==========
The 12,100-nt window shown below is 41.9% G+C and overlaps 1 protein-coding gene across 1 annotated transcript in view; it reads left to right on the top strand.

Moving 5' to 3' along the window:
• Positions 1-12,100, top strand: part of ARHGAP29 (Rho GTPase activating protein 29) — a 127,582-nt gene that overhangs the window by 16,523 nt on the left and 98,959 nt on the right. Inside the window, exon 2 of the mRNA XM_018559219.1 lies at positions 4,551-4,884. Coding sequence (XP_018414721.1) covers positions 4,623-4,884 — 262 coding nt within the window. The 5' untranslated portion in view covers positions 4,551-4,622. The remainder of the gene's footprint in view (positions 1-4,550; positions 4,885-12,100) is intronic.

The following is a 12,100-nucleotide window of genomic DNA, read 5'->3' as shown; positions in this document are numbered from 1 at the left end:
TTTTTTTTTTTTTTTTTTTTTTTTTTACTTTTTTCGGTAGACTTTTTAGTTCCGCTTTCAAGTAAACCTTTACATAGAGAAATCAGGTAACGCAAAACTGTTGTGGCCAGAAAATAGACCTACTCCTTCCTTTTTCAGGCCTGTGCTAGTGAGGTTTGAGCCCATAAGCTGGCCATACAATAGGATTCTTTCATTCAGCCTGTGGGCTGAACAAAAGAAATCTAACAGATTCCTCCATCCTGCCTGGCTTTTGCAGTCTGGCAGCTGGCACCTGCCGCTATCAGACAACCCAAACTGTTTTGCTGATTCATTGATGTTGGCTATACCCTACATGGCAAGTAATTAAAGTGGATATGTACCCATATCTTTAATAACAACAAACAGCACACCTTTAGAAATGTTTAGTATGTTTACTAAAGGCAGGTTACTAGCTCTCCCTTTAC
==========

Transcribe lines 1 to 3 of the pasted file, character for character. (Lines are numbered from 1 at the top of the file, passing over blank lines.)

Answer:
The 12,100-nt window shown below is 41.9% G+C and overlaps 1 protein-coding gene across 1 annotated transcript in view; it reads left to right on the top strand.

Moving 5' to 3' along the window:
• Positions 1-12,100, top strand: part of ARHGAP29 (Rho GTPase activating protein 29) — a 127,582-nt gene that overhangs the window by 16,523 nt on the left and 98,959 nt on the right. Inside the window, exon 2 of the mRNA XM_018559219.1 lies at positions 4,551-4,884. Coding sequence (XP_018414721.1) covers positions 4,623-4,884 — 262 coding nt within the window. The 5' untranslated portion in view covers positions 4,551-4,622. The remainder of the gene's footprint in view (positions 1-4,550; positions 4,885-12,100) is intronic.